Have you ever taken off with some snow or frost on the wings? If you are still here, you are lucky. Every winter someone tries to take-off with contaminated wings and the result can be tragic.
Canadian Aviation Regulations (CARs) states that all critical surfaces of an aircraft must be clean of any surface contamination – the clean aircraft concept. The critical surfaces of an aircraft are the wings, control surfaces, rotors, propellers, horizontal stabilizers, vertical stabilizers or any other stabilizing surface. In the case of an aircraft with rear mounted engines, the upper surface of the fuselage is also a critical surface.
According to A.I.M. 2.12.2 (d), "Test data indicate frost, ice or snow formations having a thickness and surface roughness similar to medium or course sandpaper on the leading edge and upper surface of a wing can reduce lift by as much as 30% and increase drag by 40%." As well as affecting lift and drag, critical surface contamination can reduce thrust, increase stall speed, alter stall and handling characteristics and cause trim changes.
The pilot of a Murphy Rebel intended to take a local flight around the lake he was based from. Before departure the pilot brushed some of the snow off of the wings, but he did not completely clean off the wings. After becoming airborne, the right wing dropped.
He kept the aircraft flight path straight ahead with rudder and attempted to land straight ahead. The aircraft touched down on the lake in a left forward lip, causing the left float to fail. The aircraft rolled inverted and the pilot and his wife were able to egress the aircraft and swim to an island where they were later rescued.
Just after the C-172 lifted off, it appeared to bob up and down. One witness said the aircraft turned left and he heard a power reduction. The aircraft entered a dive and crashed into a wooded area and caught fire. The investigation did not reveal any mechanical or structural failures. Witnesses reported aircraft on the ramp had about 1/16 of an inch of ice on the wings at the time of the accident, and there was snow on the ramp. Investigators could not find any evidence that the pilot had de-iced the aircraft prior to departure.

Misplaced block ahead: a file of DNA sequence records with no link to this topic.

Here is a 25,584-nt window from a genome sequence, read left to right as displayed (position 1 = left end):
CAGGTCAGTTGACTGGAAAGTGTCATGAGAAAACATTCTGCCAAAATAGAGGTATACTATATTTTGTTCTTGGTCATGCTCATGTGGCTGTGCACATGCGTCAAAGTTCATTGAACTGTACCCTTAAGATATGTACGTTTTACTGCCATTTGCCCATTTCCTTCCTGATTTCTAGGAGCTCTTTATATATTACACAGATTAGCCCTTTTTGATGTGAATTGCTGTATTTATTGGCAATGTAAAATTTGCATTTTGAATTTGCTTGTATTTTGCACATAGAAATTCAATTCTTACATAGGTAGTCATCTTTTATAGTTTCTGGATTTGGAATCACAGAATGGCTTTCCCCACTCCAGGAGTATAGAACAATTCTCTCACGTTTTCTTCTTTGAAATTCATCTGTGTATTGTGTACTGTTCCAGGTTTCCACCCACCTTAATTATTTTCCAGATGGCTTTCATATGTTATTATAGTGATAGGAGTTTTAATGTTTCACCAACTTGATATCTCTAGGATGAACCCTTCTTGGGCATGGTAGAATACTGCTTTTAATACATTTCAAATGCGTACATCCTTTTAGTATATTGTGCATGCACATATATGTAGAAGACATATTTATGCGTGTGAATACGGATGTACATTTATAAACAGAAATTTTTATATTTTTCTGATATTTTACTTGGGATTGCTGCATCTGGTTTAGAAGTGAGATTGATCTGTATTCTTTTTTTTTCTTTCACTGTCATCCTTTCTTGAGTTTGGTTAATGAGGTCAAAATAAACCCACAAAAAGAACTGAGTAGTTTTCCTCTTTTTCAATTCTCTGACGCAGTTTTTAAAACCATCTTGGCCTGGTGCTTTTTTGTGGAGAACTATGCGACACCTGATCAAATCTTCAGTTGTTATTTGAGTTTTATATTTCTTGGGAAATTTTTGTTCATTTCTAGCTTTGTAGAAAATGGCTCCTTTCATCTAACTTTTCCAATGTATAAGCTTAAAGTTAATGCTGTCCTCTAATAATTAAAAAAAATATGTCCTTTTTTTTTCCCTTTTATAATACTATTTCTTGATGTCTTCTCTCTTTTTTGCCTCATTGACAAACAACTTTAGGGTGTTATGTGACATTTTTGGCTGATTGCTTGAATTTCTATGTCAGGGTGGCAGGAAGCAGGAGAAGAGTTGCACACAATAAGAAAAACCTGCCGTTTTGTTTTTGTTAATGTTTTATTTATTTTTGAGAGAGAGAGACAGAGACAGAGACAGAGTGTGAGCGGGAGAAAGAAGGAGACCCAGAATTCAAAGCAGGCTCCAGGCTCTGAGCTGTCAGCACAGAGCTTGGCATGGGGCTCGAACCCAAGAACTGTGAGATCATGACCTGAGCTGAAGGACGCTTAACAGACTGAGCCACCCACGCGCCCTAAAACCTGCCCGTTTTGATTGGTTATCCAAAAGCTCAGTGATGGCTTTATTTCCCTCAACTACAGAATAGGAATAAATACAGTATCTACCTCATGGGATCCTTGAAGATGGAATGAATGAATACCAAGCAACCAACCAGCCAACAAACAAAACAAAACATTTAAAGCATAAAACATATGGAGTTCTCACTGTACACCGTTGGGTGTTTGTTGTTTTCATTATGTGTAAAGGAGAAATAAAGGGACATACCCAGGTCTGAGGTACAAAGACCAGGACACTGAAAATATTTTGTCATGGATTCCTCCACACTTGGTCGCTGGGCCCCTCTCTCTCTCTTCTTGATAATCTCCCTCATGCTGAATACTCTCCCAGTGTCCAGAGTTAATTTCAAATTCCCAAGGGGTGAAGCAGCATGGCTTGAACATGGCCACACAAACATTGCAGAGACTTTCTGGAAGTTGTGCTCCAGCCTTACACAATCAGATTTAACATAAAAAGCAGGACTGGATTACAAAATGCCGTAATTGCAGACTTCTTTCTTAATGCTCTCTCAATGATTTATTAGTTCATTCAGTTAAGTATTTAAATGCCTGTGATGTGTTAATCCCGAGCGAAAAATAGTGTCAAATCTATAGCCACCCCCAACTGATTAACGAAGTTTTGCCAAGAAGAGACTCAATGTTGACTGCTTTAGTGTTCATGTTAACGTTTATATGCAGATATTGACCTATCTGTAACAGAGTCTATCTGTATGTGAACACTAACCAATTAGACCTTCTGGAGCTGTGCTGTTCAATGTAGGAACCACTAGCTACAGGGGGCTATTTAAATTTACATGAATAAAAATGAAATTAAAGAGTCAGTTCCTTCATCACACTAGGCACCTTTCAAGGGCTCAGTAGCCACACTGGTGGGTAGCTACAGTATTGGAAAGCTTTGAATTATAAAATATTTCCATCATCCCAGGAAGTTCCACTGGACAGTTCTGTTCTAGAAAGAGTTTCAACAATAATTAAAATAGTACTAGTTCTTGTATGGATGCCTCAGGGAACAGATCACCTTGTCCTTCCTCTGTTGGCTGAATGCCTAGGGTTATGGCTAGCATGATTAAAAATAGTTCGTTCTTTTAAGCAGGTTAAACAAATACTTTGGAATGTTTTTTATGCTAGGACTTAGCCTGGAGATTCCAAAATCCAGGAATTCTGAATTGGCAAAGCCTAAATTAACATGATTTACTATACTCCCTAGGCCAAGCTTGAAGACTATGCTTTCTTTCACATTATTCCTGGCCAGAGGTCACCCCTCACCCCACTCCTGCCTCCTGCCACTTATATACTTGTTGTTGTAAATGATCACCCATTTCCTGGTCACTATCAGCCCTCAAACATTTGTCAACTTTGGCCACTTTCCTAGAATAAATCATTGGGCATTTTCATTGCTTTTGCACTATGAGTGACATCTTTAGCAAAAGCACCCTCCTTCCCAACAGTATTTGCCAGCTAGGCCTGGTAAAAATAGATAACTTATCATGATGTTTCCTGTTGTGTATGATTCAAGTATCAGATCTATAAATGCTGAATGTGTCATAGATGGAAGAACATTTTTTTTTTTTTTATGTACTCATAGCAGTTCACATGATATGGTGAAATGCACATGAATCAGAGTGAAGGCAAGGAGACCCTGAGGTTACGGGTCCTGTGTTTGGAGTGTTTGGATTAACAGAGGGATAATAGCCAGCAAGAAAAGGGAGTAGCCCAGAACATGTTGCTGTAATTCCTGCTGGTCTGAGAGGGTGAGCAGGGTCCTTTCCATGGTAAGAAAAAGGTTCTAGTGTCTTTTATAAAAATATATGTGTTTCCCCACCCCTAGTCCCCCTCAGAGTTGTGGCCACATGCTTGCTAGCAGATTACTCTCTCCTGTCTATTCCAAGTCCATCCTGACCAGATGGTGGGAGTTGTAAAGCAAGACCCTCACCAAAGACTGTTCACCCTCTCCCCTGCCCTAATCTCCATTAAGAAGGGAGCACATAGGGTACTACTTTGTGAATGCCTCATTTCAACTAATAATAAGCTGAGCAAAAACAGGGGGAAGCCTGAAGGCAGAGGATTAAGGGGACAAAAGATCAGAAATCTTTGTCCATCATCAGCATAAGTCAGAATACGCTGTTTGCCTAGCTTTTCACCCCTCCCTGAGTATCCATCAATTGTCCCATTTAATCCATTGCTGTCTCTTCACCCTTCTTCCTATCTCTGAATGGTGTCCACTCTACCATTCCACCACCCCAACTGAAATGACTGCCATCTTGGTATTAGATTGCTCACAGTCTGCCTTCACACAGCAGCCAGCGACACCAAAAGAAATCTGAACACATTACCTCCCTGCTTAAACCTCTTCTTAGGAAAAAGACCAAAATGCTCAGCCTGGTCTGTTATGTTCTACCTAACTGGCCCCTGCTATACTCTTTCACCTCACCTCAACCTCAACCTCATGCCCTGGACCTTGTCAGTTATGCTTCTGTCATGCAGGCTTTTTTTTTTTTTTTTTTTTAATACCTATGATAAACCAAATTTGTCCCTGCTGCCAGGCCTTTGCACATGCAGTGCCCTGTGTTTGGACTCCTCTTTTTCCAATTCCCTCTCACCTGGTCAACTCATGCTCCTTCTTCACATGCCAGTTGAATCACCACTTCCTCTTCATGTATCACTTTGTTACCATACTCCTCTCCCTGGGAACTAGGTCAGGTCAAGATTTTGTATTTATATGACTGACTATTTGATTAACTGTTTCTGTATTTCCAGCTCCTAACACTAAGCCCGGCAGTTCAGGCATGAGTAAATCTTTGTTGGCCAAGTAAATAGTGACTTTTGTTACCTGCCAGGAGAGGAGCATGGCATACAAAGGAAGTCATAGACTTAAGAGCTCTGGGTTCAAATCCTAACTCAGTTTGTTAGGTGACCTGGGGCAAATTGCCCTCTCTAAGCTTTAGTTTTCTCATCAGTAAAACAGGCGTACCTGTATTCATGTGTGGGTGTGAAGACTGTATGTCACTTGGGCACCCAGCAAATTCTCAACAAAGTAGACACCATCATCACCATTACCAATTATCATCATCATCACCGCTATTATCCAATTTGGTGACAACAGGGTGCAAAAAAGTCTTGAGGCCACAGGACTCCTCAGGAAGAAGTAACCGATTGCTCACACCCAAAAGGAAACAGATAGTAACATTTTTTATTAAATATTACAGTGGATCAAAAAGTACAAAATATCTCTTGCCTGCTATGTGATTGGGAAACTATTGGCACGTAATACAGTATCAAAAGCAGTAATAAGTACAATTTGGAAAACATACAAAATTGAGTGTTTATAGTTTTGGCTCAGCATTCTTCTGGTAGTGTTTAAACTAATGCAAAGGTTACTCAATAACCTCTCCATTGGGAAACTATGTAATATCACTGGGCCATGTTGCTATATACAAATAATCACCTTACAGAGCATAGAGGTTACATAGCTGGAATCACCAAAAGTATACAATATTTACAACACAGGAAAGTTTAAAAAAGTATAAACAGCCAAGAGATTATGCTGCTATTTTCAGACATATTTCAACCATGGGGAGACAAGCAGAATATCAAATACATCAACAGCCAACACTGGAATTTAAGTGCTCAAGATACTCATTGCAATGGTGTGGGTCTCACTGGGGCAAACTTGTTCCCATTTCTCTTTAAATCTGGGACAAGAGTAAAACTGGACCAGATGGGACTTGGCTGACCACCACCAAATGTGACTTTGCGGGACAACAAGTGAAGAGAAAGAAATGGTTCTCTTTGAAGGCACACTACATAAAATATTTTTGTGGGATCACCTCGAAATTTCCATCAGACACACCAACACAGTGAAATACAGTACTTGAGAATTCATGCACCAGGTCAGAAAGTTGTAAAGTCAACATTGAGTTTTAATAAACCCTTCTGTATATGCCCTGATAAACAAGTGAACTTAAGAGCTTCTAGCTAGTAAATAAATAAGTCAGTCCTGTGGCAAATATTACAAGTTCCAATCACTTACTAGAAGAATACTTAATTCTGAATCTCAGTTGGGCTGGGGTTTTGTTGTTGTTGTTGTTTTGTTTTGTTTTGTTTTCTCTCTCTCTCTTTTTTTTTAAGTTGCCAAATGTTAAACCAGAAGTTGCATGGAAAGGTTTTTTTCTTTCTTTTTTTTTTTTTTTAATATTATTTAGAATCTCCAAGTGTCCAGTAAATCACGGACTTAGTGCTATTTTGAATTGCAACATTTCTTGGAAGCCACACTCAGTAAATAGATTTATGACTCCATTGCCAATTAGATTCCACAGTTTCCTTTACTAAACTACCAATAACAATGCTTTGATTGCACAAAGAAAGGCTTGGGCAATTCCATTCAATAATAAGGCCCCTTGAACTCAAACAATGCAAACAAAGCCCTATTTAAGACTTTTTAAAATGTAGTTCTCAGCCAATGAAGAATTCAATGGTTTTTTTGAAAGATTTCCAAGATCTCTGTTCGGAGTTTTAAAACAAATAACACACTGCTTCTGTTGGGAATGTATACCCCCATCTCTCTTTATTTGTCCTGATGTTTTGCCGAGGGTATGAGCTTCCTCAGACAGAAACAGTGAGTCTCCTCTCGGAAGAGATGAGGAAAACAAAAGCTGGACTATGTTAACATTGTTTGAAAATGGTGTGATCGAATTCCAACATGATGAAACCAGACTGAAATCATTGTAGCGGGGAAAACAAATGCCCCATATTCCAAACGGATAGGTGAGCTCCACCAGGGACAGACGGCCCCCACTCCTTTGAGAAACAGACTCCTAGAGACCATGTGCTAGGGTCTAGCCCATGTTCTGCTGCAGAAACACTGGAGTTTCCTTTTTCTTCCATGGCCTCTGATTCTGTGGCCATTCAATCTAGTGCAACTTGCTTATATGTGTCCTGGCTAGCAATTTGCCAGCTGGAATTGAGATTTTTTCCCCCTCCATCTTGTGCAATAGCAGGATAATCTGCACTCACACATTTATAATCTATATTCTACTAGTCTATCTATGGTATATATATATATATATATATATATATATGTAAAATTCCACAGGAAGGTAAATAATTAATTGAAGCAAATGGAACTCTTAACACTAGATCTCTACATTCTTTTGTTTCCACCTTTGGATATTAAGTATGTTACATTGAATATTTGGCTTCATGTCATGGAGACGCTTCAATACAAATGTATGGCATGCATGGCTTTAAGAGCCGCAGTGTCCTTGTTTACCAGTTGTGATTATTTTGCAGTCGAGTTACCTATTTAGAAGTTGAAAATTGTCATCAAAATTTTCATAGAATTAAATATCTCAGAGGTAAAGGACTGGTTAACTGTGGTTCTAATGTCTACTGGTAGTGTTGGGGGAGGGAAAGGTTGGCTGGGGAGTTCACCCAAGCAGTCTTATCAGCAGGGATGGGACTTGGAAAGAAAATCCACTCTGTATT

Simply sweeping snow off of an aircraft may not be enough. Often there is a thin layer of frost or ice under the snow that may not even be visible to the eye. Running the fingers over a surface may detect contamination that may not be seen. This contamination must be eliminated before take-off as well.
We tend to forget about the propeller and vertical stabilizer when checking for frost or ice. We forget they are lifting or stabilizing surfaces.
The best solution is to prevent snow, frost or ice from forming on the aircraft in the first place. A hangar is best, but any shelter will do. It doesn’t have to be enclosed. #9; Wing and tail covers designed for each make and model of aircraft are available from several sources. They are not very expensive and work well. If professionally made wing and tail covers are outside the budget, cheap tarps can be used. They won’t fit as well as a professionally designed covers, but they work.